This season, Reisig is playing for the Ogden Bears, and he quarterbacked his team to an 8-0 record and spot in the regional playoffs. “We have the opportunity to go to Disney for the finals,” Reisig said. “My goal heading into the season was to become a leader on a new team, a team that I have never played with before. I am happy about going undefeated and personally, I’m happy with throwing 3 touchdown passes. We are mainly a ground game team.”
As a sixth grader at Cal-Mum Elementary School in New York, Reisig has also distinguished himself in the classroom. He’s an honor roll student.
“Some mornings before I go to school, my dad (Aron) reminds me to pay attention in school,” Reisig said. “He tells me school is my football practice. I have to do a lot of studying and school work outside of school to stay on the honor roll. I also do a lot of quarterback training when the football season is over to make sure I am well prepared for when the season comes. Extra training and school doesn’t give me a lot of free time with friends and other activities, but I am starting to see it pay off and it is well worth the effort.”
Training with QBA the last two years has also paid off for Reisig, who is wrapping up his sixth season as a Quarterback.
“This year, I went to Quarterback Academy events in Arizona, Texas, North Carolina, New England and the Duel in Georgia,” said Reisig, who received his Duel invite at a Phoenix camp. “I look forward to starting again. NFA has taught me a higher level of QB mechanics and off the field training. My local quarterback coach and I are on the same page with QBA procedures. I love going to QBA events, and all the coaches I have dealt with are great.
“I would like to give special thanks to Coach JC Boice for all the help and encouragement I receive when I am at one of his camps,” Reisig added. “I would also like to thank Coach Jonny Ulibarri for working with me before the Jenks (Okla.) camp. He is great to work with and very patient.”
While he has accomplished so much so soon, Reisig knows there is still plenty of room to improve. “I can accurately throw about 30 yards and with fast receivers, that makes it fun,” he said. “I am working on having my front foot planted before I break and start the J-path motion. And I’m working to stop getting down on myself after a bad play. I am learning to let things go and focus on the plays ahead to keep things going positively.”
Invited to his first Duel in July, Kai Colon wasn’t quite sure what to expect when he arrived at Whitewater High School on the outskirts of Atlanta.
“I just wanted to get experience, since it was my first one,” Colon said. “But I also wanted to do well, because everyone does.”
Mission accomplished, on both fronts. Competing against incoming eighth graders in QBA’s annual showcase event, Colon finished fifth.
“I was very happy when they called my name for fifth place,” he said. “I was just happy I got to compete in the last gauntlet. Doing well, it raised my confidence a lot. But I still have to stay humble and not think too much about it. Just keep going and keep working hard.”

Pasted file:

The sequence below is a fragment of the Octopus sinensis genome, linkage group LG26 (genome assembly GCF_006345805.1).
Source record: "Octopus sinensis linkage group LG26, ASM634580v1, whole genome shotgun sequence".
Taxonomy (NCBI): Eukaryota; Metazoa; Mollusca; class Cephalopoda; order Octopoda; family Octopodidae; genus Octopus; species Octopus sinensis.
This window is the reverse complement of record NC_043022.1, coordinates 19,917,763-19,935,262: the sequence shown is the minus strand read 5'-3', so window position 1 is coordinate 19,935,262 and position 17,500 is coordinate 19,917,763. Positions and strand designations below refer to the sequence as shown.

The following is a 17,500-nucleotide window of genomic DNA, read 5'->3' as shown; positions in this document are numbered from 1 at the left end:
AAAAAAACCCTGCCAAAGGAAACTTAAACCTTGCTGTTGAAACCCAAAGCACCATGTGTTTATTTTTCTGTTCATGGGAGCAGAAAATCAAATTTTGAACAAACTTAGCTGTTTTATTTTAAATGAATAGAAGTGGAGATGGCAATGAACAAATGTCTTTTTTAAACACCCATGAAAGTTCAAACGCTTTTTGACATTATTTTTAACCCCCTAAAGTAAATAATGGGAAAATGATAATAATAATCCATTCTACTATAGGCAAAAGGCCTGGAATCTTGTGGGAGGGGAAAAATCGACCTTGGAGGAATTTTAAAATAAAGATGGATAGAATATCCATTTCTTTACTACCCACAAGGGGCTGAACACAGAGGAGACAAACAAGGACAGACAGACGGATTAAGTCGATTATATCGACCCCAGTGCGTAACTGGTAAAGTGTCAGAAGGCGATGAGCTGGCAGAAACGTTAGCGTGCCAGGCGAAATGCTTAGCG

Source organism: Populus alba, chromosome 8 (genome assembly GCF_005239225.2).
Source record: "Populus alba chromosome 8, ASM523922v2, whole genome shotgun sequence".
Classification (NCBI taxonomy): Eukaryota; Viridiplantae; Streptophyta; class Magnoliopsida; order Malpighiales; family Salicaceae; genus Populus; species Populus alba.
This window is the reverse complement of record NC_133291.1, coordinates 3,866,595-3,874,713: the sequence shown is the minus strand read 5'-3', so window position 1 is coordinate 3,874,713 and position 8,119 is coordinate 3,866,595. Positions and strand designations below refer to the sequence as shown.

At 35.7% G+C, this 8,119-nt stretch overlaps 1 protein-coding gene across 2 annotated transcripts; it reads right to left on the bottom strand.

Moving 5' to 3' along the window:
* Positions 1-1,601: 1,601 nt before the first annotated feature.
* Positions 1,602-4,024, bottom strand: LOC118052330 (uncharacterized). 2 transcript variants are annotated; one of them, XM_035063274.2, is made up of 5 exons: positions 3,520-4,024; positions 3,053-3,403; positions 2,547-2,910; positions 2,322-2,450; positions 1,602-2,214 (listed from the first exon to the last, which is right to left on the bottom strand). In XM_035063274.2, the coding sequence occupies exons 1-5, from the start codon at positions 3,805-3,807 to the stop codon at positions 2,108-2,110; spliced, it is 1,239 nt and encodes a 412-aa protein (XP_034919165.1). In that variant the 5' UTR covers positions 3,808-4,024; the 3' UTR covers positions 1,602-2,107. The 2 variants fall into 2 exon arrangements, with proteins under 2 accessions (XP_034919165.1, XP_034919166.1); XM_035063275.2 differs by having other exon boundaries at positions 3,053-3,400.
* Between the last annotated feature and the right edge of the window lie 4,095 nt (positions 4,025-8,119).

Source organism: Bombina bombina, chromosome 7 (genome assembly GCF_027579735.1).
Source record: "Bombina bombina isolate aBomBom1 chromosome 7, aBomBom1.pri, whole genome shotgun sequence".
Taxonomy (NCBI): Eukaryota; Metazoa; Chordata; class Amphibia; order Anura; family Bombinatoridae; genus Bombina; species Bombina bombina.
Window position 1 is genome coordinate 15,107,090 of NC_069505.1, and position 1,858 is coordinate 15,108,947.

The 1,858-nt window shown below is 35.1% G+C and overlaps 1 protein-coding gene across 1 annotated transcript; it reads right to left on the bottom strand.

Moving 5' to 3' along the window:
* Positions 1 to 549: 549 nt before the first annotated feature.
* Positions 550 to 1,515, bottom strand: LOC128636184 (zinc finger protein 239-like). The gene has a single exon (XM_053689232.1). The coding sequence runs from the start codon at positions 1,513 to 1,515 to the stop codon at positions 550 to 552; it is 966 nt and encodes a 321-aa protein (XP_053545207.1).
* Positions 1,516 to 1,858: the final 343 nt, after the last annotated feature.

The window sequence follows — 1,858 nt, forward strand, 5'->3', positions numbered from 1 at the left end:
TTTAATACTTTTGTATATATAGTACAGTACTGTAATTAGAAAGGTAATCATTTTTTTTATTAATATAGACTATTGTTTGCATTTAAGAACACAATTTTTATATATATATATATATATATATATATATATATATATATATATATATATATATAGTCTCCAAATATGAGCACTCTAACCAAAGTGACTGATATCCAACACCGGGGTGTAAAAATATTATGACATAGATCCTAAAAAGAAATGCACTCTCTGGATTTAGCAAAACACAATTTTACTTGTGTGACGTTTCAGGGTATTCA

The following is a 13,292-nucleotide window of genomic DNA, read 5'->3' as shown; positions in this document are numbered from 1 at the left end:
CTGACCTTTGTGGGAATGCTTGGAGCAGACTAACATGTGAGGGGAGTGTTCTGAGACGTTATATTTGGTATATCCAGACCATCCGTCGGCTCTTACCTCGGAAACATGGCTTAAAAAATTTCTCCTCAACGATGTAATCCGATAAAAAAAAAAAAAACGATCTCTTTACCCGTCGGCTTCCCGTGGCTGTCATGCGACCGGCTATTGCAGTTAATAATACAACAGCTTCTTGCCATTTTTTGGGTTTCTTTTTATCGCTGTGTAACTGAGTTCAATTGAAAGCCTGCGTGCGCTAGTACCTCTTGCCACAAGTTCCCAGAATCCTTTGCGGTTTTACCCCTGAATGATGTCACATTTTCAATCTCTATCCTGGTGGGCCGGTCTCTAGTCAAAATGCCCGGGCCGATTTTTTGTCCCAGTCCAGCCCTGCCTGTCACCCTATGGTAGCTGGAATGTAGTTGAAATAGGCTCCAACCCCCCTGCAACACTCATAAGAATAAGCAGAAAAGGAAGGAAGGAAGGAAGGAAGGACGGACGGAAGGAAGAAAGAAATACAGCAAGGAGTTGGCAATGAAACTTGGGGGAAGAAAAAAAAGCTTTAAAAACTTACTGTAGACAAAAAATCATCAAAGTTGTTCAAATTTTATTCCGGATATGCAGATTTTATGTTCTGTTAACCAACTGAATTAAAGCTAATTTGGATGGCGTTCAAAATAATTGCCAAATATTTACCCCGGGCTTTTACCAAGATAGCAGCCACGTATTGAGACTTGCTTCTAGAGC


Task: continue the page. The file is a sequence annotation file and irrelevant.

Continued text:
All of the hard work has already been paying off for Colon, even before his Duel debut.
Last season, the Slate Hill, N.Y., resident started at quarterback for the Minisink Valley Warriors A team as a seventh grader. Playing with a roster full of eighth and ninth graders, Colon passed for over 800 yards with 9 touchdowns and also rushed for another TD during the seven-game season.
“I thought I did well managing the game,” he said. “I don’t think I had any interceptions, which I was really happy about. Improving my speed was the one thing I wasn’t happy with, but I think the speed will come as I get older.”
As a sixth grader in 2015, Colon guided his Division 2 Minisink Valley Warriors team to a Super Bowl victory, rushing for 2 touchdowns, passing for another score and returning an interception for a TD.
This season, Colon played on the Minisink Valley High School JV team despite being an eighth grader. Splitting time with a sophomore QB, he completed 55 of 91 pass attempts (60 percent) for 923 yards and 11 touchdowns while throwing just 3 interceptions.
He also rushed for 179 yards and 1 TD.
Before the season, Colon was pumped for the big step up in class. “I’m pretty excited,” he said. “I’m the only eighth grader getting pulled up, so it’s pretty cool. I think I’ll do well.”
Already standing 6 feet tall and weighing 170 pounds, Colon has high school size. He’s also a standout student, posting a 98.0 GPA on a 100 scale in seventh grade accelerated classes while being selected to the prestigious Junior Leadership program. This year, he’s taking accelerated courses and his grades are again in the high 90s.
“I take a lot of pride in being a good student because I know a lot of colleges look at that,” Colon said. “I have great teachers and they’re always pushing me to get better. I study when I’m not on the field, pay attention in class and try to get my homework done as fast as possible. Doing well in school helps me playing football because I can read the defenses faster and think a lot quicker.”
In his first year of training with QBA, Colon has already seen positive results. “QBA has helped me a lot,” he said. “They helped my form, the path of my release. That’s really helped me make more accurate throws and allowed me to put more velocity on the ball.”